In evaluating whether the declaration of a mistrial was proper in a particular case, the Supreme Court of Ohio has “declined to apply inflexible standards, due to the infinite variety of circumstances in which a mistrial may arise.” State v. Glover (1988), 35 Ohio St.3d 18, 19, 517 N.E.2d 900, 902 citing Widner, supra. Rather, the Ohio Supreme Court “ ‘has * * * adopted an approach which grants great deference to the trial court's discretion in this area, in recognition of the fact that the trial judge is in the best position to determine whether the situation in his [or her] courtroom warrants the declaration of a mistrial.” State v. Glover, 35 Ohio St.3d at 19, 517 N.E.2d at 902, citing Widner, supra. In examining the trial judge's exercise of discretion in declaring a mistrial, a balancing test is utilized in which the defendant's right to have the charges decided by the particular jury summoned to sit in judgment on him is weighed against the public interest in insuring that justice is meted out to offenders. Id., citing State v. Calhoun (1985), 18 Ohio St.3d 373, 18 OBR 429, 481 N.E.2d 624. See, also, United States v. Scott (1978), 437 U.S. 82, 98 S.Ct. 2187, 57 L.Ed.2d 65. “A defendant's valued right to have his trial completed by a particular tribunal must in some instances be subordinated to the public's interest in fair trials designed to end in just judgments.” Id., citing Wade v. Hunter (1949), 336 U.S. 684, 687, 69 S.Ct. 834, 836, 93 L.Ed. 974, 977.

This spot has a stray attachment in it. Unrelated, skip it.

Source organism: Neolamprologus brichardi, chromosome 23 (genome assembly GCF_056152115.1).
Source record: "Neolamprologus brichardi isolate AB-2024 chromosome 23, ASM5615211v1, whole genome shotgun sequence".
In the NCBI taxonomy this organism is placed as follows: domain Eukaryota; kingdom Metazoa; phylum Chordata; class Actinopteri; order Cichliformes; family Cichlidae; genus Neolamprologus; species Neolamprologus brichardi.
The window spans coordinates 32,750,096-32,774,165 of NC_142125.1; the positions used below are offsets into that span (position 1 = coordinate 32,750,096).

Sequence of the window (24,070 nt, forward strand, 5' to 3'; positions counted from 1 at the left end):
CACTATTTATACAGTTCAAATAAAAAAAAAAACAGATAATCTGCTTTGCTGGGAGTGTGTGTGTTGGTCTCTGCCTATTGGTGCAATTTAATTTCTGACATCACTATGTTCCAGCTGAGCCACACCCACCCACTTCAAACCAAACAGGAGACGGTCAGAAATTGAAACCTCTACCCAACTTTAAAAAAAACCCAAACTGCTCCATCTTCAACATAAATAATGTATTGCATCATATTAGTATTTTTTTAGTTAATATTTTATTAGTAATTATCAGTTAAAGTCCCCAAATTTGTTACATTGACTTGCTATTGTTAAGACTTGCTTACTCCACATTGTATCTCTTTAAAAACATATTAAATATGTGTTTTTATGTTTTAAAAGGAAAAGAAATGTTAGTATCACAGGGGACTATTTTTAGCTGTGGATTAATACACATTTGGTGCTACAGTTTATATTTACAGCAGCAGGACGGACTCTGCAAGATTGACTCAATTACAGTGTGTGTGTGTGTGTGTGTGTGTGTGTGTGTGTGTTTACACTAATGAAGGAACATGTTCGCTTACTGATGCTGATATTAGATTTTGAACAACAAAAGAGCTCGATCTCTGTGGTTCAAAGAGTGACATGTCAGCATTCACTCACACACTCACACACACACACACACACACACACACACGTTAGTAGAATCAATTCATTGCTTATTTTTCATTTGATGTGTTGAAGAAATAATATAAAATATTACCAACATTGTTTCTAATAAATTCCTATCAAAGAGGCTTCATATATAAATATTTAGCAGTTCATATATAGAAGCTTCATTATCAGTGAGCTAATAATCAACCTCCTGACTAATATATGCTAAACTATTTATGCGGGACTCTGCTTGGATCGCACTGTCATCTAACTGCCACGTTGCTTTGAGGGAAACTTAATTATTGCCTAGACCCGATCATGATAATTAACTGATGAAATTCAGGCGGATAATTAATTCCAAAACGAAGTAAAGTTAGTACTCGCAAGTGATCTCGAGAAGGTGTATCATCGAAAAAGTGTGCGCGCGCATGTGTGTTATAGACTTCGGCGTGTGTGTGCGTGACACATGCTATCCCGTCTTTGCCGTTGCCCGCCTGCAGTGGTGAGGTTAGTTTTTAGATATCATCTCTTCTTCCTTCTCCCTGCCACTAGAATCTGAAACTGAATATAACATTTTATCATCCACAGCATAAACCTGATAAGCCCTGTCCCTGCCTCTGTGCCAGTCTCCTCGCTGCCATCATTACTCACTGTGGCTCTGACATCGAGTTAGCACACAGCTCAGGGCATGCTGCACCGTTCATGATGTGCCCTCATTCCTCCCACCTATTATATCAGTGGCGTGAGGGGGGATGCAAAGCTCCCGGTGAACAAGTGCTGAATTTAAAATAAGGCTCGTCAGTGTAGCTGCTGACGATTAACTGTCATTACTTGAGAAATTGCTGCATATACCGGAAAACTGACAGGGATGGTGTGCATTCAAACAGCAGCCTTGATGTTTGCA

Applying this test to the case at bar, we conclude that the trial court did not abuse its discretion in sua sponte declaring a mistrial and ordering a new trial on account of defense counsel's improper comments.
Prior to beginning the first trial, the city trial judge granted the city's motion in limine. Although the city had requested that the trial court preclude only evidence regarding appellant's post-traumatic stress syndrome and of the civil rights federal case, the trial court extended its ruling also to preclude any mention of appellant's military background. The trial judge then specifically instructed defense counsel not to make any mention of appellant's military background, his post-traumatic stress syndrome, and the civil rights lawsuit appellant filed in federal court. Nevertheless, after introducing himself to the jury during voir dire, defense counsel's first comment to the jury was, “My client is a totally disabled Vietnam veteran who has lost his hearing in his left ear.” He then proceeded to ask the jurors whether they “could be fair to [appellant] because of his experience in the Vietnam War?” and informed them that “[appellant] was in the Marines. And received several purple hearts and other decorations.” Despite a warning from the trial judge that he would complete the voir dire if defense counsel insisted upon asking inappropriate questions, defense counsel continued to do so.
The trial judge then again warned defense counsel that unless counsel asked appropriate questions, he would complete voir dire:
“This is well out of control. Mr. Lewandowski, approach the bench please. You have not asked a permissible question in the last ten minutes. I'm going to give you probably two more inches of line and then I'm going to ask you to sit down. None of these questions have anything to do with jury selection. Your indoctrination has gone well beyond what is permissible. So if you want to move on, you may move on. However, you are very close to being sat down. If you are going to keep asking these crazy questions.”
Despite the trial court's warning, defense counsel continued to discuss topics that he had been instructed not to mention. Because of defense counsel's refusal to comply with its instructions, the trial court completed the jury voir dire for defense counsel.